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Youth

  • Shelby student attends SCATS

    Emma McGuire, a West Middle School student, participated in the Center for Gifted Studies’ 30th summer camp for academically talented middle school students from across the state. They participated in more than 30 courses. Students chose the four classes that they attended daily at the 2-week camp. The center offered music, science, art, math, history, and acting with classes including detective chemistry, found object sculpture, Spanish art and architecture, robot basics, lunar thinking, amusement park physics and more.

  • On their toes

    Band members did some workout exercises before they lifted their instruments during the annual camp that ran for one week from 9 a.m until 3 p.m. each day The school parking lot was scattered with teenagers and their instruments as director Kevin Osborne was assisted in giving out instructions to get in tune physically – like standing on the balls of their feet – before they got in tune musically.

  • Outstanding students recognized

    Pam Petty, a professor from Western Kentucky University, worked alongside teachers at the secondary Summer Reading Academy that ran July 9-Aug. 1. She rewarded outstanding students with Kindle Fires at an assembly when the session ended.

    Winning those awards were:

    East Middle

    Sixth grade: Maya Valenzuela, Jerry Guevara, Irma Rosales; seventh grade: Jordan Chappell

     

    West Middle

  • Engineering diva

    There were 12 students in the Project Lead The Way lab at Collins High School for robotics camp – only one was a girl, Delaney Hesse, a third-grader at Simpsonville Elementary. Her tablemate was Adam Doyle, a new fifth-grader at Painted Stone. Cameron said, “I noticed that” when it was mentioned she was the only girl. “But I love taking apart things and putting them back together, and everything at my house is child-proof so this is great.”

  • Summer education experience

    Campbellsville University gave 14 students the experience of getting ahead in their college careers even before starting their freshman years. Participants Ireesh Gray of Shelbyville (front row, right).

  • Shelby student named to Dayton dean’s list

    Beige Gustafson of Simpsonville has been named to the dean’s list at the University of Dayton  for the spring semester of the 2011-2012 academic year. To be named to the dean's list, a student must achieve a grade-point average of 3.5 or higher.

  • Bentley earns doctorate at Cincy

    Dr. Rebecca Vicars Bentley was a recent graduate of the University of Cincinnati, Winkle College of Pharmacy. She previously graduated from Eastern Kentucky University with a Bachelor of Science. Bentley was presented as a PharmD.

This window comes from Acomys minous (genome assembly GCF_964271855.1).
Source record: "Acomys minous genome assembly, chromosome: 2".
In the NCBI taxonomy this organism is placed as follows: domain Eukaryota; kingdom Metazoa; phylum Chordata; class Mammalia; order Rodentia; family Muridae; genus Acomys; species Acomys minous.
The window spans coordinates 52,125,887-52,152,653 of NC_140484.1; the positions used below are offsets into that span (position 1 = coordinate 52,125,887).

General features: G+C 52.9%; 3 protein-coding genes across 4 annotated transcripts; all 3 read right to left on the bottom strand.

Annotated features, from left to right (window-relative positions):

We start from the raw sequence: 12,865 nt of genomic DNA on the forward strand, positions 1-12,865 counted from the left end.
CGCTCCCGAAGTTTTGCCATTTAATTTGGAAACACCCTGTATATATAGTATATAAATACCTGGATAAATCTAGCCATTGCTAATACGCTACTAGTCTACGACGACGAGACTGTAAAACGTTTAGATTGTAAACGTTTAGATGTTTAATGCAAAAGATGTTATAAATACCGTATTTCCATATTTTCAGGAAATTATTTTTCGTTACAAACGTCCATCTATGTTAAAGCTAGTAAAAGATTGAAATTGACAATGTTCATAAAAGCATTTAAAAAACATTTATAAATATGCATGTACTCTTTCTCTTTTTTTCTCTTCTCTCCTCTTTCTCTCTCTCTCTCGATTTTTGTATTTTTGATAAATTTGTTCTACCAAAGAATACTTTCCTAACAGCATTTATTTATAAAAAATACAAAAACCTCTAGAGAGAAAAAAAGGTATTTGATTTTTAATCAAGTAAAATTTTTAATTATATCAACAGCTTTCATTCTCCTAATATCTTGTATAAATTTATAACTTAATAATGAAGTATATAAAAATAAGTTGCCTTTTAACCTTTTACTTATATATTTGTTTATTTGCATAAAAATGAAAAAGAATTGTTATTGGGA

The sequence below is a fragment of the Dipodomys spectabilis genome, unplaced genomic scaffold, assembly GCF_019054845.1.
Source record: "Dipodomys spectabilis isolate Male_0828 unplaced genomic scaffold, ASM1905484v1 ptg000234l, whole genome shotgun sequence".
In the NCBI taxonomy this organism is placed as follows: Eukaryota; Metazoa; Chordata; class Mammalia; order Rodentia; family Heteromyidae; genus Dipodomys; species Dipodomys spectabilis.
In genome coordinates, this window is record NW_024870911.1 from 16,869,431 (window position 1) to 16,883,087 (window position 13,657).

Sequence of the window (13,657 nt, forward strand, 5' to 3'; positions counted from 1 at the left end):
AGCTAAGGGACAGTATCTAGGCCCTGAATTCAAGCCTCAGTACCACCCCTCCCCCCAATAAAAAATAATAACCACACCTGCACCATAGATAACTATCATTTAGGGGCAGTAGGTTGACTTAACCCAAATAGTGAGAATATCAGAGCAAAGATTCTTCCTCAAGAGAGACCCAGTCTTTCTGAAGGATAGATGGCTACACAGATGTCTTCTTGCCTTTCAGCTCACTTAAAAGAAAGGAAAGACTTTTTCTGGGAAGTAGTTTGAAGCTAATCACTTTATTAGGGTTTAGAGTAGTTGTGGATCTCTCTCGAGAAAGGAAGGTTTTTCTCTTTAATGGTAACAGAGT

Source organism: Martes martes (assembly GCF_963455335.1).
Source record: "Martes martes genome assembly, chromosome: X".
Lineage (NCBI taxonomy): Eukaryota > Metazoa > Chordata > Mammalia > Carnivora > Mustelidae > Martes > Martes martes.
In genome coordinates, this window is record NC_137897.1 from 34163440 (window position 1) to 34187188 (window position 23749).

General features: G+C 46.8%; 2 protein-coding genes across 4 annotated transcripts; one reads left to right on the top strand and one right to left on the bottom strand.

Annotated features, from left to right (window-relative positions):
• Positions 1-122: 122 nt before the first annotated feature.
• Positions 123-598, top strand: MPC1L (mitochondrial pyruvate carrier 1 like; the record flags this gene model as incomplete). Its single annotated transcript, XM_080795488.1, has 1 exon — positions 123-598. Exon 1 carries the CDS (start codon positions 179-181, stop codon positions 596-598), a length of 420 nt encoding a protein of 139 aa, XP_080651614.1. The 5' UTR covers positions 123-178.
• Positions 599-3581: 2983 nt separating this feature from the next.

She and her husband, David Bentley, live in Burlington.  She is employed as a staff pharmacist at The Christ Hospital in Cincinnati.

    She is the daughter of Connie and Michael Vicars of Shelbyville and the granddaughter of Mary Vicars of Portsmouth, Ohio.

  • Students sought for next-generation council

    Public school students in grades 10 through 12 are invited to apply for membership in the Next-Generation Student Council, an advisory group that provides input and feedback to Kentucky Education Commissioner Terry Holliday.

    This group will meet with the commissioner and Kentucky Department of Education staff, both in person and virtually, to discuss how decisions made at the state level are affecting students throughout Kentucky and to provide feedback on critical issues for students and schools.

  • Shelby student in Constitutional program

    Sophia Samutin of Shelbyville has returned from a week spent in Washington, D.C., at the Constitutional Academy, the nation’s premier program for high school students to study the Constitution. The scholarship was provided by Bruce Bengtson.

    Samutin will be a junior in the fall at Sacred Heart Academy in Louisville.

    She read the founding documents and other primary source resources, and discussed the ideals of the American founding along with contemporary issues with students from across the country and constitutional scholars.

  • Linking with each other

    Shelby County High School upperclassmen volunteered as mentors for LinkCrew, a program in which they assisted with eighth-grade orientation by being matched with a student for a year-long mentor program. The LinkCrew training included activities they would perform with the underclassmen at orientation, like get-acquainted questioning and even physical movements. This session led by teacher Jami Dale.